Friday, October 06, 2006

Mini-Interview: Bedroom Walls

When I first saw Bedroom Walls’ live act at El Cid last July, it was such a pleasant surprise that I soon wrote that it was “some of the most instantly endearing music I’ve come across.”

The way the five-piece band went through lush, swooney song after song -- frequently switching instruments from organ to glockspiel to triangle -- positively knocked me on my ass … you know, figuratively speaking.

(Just listen to their latest album, All Good Dreamers Pass This Way, and you'll hear why.)

I spoke with Bedroom Walls frontman Adam Goldman recently to learn more about the band and quickly found out that besides being a talented singer and guitarist he’s also, like, funny or something...

Though I guess should have been little surprise from a guy who once told The LA Times, tongue planted firmlyin cheek, that his band’s mission was: “We just want to make people sad.”

Hi, Adam. How’s it going?

Eh, alright I guess. I just found out that an old friend from summer camp is one of those batshit Libertarians who is obsessed with ending income tax and hates the UN. I'll always remember him as the guy I first got high and listened to The Wall with.

How did the Bedroom Walls first start out? You guys have known each other for years, right?

I opened a show for Radio Vago at The Smell a long time ago. It was my first time playing out in L.A., and I'm pretty sure it was a fiasco, especially since everyone was there to get a sonic beatdown from Radio Vago and had to sit through my tender little acoustic songs first.

I didn't feel the need to do it again any time soon, but my roommate, Julian Gross, got it in his head that we should start a band. He was very persistent. And very smelly.

He ran into our pal Melissa Thorne in the Von's parking lot in Los Feliz and sweet-talked her into coming over to our apartment and playing some of my songs. Julian left to join Liars. And over the years we've collected Vanessa, Donna, and Jeff through friends and friends-of-friends.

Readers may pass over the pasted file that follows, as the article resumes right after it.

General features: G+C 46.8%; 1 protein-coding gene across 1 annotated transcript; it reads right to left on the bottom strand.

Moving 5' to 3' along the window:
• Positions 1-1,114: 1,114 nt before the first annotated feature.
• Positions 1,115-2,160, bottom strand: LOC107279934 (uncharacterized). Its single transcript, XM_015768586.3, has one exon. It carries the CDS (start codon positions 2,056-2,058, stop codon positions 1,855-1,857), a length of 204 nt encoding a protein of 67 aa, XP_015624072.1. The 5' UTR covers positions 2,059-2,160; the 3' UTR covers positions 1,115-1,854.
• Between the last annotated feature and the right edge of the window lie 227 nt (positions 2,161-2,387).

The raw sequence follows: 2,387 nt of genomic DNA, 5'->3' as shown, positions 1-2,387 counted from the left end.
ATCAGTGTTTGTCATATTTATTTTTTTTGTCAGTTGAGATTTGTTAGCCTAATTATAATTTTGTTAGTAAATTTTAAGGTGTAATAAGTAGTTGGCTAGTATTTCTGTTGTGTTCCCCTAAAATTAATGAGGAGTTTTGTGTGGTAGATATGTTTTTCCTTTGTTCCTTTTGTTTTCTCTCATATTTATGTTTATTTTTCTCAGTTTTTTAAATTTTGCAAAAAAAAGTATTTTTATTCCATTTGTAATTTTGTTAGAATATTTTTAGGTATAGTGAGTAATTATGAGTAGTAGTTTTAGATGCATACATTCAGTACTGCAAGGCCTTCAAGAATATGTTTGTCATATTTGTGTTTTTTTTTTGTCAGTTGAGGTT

You guys call the music you make “romanticore?” Did you come up with that term? What is it, exactly?

Romanticore is like emo for people who aren't retarded. Just kidding. You can be retarded and still like us.

But seriously...when we started out, there weren't too many bands in L.A. playing quiet, pretty songs. This might seem hard to believe now that you can't swing a dead cat in Echo Park without hitting 10 bands who wear their sensitivity on their sleeves, but it's true.

Way back in '01 or so, the "east side" scene was overrun by cute, dumb boys with shaggy hair and riffs that were at least two decades old. I guess Romanticore was our tongue-slightly-in-cheek way of addressing what we thought of as outsider status.

What really set it off was a "What is Romanticore?" mission statement I posted at our website. I listed things like "Eating stale cake for breakfast (and lunch)" and "knowing your ex-girlfriend is happier now." Heartfelt, corny, and (at least to me) pretty hilarious. Promoting the idea of melancholy as a decadent lifestyle choice just seemed funny to me, but not everyone sees the comedy element.

Anyway, the reactions we've gotten tend to fall into three categories: 1) People who take it seriously and love it (bloggers, reviewers, sad teens and sadder post-teens); 2) People who take it seriously and hate it (bloggers, reviewers, and all-around humorless types); and 3) People who see it as a mix of sincerity and sarcasm.

We like types 1 and 3 a lot.

Now that everybody's so effing sensitive, I guess the Romaticore thing makes less sense, and the humorous aspect of it gets lost.

Seriously -- every band on Myspace describes their music as "an autumn breeze at dusk" and "the smell of warm bread in Tuscany." Ugh! It's enough to make you miss the '90s.

What was your experience recording your new album? How is it different from the first?

The first album, I SAW YOU COMING BACK TO ME, was supposed to be completely instrumental. This was at a time when we played shows sitting down and didn't look at the audience.